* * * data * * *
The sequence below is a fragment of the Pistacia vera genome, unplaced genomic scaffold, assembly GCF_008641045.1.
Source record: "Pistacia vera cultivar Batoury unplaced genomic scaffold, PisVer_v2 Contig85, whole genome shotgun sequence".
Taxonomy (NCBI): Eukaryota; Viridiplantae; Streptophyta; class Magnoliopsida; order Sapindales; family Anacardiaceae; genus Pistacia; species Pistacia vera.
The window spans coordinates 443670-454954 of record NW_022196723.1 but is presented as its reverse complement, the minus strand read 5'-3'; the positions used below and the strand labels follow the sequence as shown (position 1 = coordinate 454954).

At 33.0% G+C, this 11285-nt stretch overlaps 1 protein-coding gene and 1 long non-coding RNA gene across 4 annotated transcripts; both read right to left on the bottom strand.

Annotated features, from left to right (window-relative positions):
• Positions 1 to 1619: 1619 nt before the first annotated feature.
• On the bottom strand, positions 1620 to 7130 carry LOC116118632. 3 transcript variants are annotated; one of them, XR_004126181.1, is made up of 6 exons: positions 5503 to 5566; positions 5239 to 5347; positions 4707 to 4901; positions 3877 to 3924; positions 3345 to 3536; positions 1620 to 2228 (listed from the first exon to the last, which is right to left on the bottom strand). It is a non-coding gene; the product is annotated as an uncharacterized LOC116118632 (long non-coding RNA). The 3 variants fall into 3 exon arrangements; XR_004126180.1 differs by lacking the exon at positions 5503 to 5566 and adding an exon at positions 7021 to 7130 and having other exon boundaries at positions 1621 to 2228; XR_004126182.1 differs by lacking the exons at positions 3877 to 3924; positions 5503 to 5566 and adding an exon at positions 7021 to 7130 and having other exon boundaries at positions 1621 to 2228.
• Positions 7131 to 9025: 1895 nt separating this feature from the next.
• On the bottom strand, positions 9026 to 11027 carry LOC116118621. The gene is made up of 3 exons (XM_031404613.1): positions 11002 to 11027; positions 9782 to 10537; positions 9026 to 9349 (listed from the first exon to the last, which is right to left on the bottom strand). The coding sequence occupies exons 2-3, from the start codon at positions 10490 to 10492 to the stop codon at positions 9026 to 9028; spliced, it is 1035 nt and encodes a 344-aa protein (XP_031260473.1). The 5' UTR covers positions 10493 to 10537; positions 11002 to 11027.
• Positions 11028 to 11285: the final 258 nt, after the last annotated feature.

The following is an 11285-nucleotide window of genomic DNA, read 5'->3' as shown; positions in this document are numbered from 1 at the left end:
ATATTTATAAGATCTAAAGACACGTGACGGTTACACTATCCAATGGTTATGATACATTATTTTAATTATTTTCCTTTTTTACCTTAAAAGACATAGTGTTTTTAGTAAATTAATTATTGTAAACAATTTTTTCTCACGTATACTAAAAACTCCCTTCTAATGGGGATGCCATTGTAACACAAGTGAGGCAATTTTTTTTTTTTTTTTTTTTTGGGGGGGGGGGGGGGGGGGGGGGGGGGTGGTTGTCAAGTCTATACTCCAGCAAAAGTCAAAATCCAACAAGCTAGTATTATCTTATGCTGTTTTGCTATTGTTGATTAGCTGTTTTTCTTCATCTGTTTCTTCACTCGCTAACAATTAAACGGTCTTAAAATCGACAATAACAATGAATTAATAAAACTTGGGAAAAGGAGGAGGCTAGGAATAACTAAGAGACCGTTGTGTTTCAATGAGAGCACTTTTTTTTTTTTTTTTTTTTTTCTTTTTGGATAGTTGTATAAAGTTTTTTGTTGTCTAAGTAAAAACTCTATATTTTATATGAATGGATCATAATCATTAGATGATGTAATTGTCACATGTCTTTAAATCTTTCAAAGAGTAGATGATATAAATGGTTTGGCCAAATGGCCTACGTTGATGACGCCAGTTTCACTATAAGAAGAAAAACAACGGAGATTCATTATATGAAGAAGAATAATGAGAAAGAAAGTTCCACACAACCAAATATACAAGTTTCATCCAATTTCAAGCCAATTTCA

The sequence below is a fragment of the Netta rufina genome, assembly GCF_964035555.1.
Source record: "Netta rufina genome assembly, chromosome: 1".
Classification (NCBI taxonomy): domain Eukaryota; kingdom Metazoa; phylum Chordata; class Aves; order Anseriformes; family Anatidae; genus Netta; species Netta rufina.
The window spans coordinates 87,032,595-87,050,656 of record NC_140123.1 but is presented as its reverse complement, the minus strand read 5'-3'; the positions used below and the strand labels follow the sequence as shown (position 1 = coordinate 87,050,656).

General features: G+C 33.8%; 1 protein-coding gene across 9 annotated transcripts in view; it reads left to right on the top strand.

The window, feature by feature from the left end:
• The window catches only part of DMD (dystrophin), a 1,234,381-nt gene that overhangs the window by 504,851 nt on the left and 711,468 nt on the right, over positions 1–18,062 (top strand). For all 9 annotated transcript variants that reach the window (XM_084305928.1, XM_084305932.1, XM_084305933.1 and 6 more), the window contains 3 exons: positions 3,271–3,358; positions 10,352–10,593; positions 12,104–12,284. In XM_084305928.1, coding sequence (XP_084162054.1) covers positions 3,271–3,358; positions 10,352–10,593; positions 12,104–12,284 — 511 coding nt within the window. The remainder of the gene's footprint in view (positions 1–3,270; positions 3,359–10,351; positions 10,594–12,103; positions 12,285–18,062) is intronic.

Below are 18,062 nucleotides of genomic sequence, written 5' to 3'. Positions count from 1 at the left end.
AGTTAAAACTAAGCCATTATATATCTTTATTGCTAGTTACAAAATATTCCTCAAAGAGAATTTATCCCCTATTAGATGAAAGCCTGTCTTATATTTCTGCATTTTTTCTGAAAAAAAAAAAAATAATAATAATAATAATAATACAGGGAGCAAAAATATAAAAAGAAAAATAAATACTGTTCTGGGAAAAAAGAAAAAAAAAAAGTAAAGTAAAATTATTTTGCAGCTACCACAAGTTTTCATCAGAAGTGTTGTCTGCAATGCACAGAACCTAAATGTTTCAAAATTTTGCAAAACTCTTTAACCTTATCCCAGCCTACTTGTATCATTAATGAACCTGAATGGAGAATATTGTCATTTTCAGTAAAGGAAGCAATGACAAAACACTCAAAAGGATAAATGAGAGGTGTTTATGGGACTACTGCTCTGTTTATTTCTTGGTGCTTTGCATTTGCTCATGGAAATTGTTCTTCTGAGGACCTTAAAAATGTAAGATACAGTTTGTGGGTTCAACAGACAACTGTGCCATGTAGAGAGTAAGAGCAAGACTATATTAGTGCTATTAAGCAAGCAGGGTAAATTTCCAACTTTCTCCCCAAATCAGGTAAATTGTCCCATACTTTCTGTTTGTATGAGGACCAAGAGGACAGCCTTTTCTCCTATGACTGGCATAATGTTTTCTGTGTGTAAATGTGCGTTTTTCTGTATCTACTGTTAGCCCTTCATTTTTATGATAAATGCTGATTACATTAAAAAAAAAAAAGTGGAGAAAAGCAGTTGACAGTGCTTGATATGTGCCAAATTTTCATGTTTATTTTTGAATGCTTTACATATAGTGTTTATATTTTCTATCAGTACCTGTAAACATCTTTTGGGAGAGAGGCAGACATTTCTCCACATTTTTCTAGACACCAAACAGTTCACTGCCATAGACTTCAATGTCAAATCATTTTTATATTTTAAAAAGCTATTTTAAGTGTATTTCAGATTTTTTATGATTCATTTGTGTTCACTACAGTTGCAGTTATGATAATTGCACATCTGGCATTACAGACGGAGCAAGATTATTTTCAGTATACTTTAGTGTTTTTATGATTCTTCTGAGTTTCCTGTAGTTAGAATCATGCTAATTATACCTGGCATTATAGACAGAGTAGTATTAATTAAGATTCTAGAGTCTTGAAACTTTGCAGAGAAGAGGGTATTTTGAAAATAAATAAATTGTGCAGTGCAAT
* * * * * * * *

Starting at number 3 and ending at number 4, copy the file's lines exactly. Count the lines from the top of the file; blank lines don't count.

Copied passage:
Taxonomy (NCBI): Eukaryota; Viridiplantae; Streptophyta; class Magnoliopsida; order Sapindales; family Anacardiaceae; genus Pistacia; species Pistacia vera.
The window spans coordinates 443670-454954 of record NW_022196723.1 but is presented as its reverse complement, the minus strand read 5'-3'; the positions used below and the strand labels follow the sequence as shown (position 1 = coordinate 454954).